One of the biggest stories in the financial world for the last 18-24 months has been the astonishing surge in SPAC-related activity. Some readers will recall that in the midst of the SPAC ballyhoo, three academics had sounded a serious note of caution. In their conspicuous November 2020 paper, “A Sober Look at SPACs” (here), Stanford Law Professor Michael Klausner, NYU Law Professor Michael Ohlrogge, and Stanford Research Associate Emily Ruan warned, among other things, that SPAC shares were highly diluted, that their post-SPAC-merger performance was poor, and that sponsors’ returns were extraordinarily high.

Critics at the time suggested that the academics’ research was out of date, and that later SPACs addressed the concerns the authors noted in their  data set from an earlier time period. In response to the criticisms, the authors have now updated their earlier paper and published their research results in a January 24, 2022 post on the Harvard Law School Forum on Corporate Governance entitled “A Second Look at SPACs: Is This Time Different?” (here). As detailed below, the authors conclude, based on their review of more recent SPAC transactions, that, contrary to the assertion of SPAC defenders, “this time is not different,” and that “SPACs remain highly diluted, and their returns remain poor.”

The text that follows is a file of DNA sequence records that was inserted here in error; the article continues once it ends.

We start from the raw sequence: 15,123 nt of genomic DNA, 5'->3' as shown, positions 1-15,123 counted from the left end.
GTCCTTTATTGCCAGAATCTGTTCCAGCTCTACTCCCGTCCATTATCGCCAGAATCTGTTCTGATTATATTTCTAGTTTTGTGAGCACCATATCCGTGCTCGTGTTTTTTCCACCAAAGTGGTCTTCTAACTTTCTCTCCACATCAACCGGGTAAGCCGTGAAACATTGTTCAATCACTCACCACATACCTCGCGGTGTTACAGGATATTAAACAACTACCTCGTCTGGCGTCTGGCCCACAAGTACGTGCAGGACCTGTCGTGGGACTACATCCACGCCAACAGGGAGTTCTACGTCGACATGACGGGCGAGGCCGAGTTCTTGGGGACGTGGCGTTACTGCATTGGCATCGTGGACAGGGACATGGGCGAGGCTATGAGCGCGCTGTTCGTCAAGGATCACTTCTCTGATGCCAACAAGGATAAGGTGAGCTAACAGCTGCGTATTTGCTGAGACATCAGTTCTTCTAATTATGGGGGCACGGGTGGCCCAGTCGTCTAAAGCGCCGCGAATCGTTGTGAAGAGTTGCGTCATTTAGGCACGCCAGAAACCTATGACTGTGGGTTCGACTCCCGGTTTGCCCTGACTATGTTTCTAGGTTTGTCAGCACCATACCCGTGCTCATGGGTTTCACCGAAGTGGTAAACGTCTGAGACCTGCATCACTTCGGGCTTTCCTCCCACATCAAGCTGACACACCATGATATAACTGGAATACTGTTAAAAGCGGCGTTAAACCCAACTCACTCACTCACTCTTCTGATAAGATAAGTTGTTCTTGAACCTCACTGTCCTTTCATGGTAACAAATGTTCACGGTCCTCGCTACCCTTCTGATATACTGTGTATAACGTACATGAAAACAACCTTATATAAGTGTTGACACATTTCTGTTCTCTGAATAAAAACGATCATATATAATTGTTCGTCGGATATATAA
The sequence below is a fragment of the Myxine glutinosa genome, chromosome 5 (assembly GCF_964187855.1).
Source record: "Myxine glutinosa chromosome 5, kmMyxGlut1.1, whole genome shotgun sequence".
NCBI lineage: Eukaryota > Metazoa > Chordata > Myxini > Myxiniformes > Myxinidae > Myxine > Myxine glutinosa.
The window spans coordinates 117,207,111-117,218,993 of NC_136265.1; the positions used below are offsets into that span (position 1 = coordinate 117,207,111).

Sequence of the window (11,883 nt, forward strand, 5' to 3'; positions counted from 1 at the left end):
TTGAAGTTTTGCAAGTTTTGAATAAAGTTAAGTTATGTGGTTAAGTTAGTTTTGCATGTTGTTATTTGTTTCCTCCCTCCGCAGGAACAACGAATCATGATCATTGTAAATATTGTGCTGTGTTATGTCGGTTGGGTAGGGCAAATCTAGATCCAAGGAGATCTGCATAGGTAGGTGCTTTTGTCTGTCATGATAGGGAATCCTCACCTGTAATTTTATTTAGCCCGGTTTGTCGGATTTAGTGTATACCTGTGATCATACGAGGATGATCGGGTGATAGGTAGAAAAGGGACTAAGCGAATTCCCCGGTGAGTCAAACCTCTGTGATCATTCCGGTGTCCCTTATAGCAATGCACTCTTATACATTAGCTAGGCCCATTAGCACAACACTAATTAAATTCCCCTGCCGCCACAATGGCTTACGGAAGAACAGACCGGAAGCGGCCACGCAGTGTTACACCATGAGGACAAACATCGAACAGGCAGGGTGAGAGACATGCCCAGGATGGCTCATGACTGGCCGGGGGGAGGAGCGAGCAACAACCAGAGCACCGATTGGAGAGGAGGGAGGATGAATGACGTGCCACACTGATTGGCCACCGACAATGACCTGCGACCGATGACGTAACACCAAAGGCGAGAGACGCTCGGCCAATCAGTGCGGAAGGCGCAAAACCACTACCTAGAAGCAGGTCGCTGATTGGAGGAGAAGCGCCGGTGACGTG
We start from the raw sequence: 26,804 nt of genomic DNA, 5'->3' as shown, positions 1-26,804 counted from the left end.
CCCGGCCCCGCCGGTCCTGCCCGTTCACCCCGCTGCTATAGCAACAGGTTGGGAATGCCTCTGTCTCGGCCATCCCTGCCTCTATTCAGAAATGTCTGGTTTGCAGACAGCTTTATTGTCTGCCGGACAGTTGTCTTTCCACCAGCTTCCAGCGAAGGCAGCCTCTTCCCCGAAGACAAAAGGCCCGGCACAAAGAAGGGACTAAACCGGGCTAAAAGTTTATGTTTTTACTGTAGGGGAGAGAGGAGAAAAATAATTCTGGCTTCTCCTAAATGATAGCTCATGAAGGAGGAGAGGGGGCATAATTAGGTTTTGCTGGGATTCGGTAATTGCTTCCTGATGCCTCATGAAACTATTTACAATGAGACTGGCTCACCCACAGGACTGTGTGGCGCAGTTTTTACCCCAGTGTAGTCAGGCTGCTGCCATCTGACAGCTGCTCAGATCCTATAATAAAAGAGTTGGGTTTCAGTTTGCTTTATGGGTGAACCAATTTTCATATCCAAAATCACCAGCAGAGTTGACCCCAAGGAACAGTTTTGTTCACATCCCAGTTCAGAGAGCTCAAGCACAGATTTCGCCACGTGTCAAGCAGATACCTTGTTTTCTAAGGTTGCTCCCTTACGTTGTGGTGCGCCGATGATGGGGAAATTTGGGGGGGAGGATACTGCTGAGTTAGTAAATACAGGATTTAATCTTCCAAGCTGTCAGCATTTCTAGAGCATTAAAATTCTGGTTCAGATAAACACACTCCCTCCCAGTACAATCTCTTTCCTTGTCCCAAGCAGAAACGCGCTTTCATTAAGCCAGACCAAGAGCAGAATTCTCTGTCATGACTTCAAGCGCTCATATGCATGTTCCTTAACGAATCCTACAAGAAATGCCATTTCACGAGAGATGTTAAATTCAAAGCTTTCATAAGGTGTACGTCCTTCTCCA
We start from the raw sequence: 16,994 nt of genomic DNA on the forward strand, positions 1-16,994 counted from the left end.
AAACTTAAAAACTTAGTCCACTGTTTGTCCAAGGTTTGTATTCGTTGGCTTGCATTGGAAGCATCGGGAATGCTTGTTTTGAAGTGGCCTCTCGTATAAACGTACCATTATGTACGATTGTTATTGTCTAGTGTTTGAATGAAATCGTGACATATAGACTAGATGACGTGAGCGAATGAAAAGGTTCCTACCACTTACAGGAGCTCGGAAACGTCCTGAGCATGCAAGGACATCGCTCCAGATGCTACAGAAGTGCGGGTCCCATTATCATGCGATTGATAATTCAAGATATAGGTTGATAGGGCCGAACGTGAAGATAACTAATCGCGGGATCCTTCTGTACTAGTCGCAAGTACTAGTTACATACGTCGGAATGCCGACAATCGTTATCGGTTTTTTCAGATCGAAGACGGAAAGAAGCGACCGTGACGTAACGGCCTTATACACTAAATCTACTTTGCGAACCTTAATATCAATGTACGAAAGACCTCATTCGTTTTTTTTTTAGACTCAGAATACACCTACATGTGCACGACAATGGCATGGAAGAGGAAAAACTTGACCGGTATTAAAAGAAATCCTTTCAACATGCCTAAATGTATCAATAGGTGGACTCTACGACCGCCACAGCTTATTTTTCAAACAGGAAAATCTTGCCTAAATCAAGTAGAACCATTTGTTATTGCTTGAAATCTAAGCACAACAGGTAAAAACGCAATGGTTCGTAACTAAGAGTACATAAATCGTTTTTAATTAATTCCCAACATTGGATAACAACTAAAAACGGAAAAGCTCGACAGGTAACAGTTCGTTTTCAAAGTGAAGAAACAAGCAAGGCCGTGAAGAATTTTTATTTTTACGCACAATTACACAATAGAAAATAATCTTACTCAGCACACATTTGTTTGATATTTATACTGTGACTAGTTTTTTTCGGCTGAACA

And in a separate paper that provides additional interesting reading about de-SPAC transactions, on January 24, 2022, the Freshfields law firm published a statistical analysis of 2021 de-SPACs entitled “2021 De-SPAC Debrief” (here), which, as also discussed below, provides an abundance of additional  information.
Continue Reading SPACs and De-SPACs: Just the Facts

Sarah Abrams
Bret Hilgart

Corporate share repurchases hit record levels in 2021. But as discussed in the following guest post by Sarah Abrams and Bret Hilgart, share repurchases can sometimes result in litigation and share repurchases could have important implications for directors and officers’ liability. Sarah is Head of Professional Liability at Bowhead Specialty Underwriters and Bret is Head of Commercial D&O at Bowhead Specialty Underwriters. I would like to thank Sarah and Bret for allowing me to publish their article as a guest post on this site. I welcome guest posts from responsible authors on topics of interest to this blog’s readers. Please contact me directly if you would like to submit a guest post. Here is Sarah and Bret’s article.
Continue Reading Guest Post: Scrutiny Over Share Repurchase Programs; Can The Board Ever Get It Right?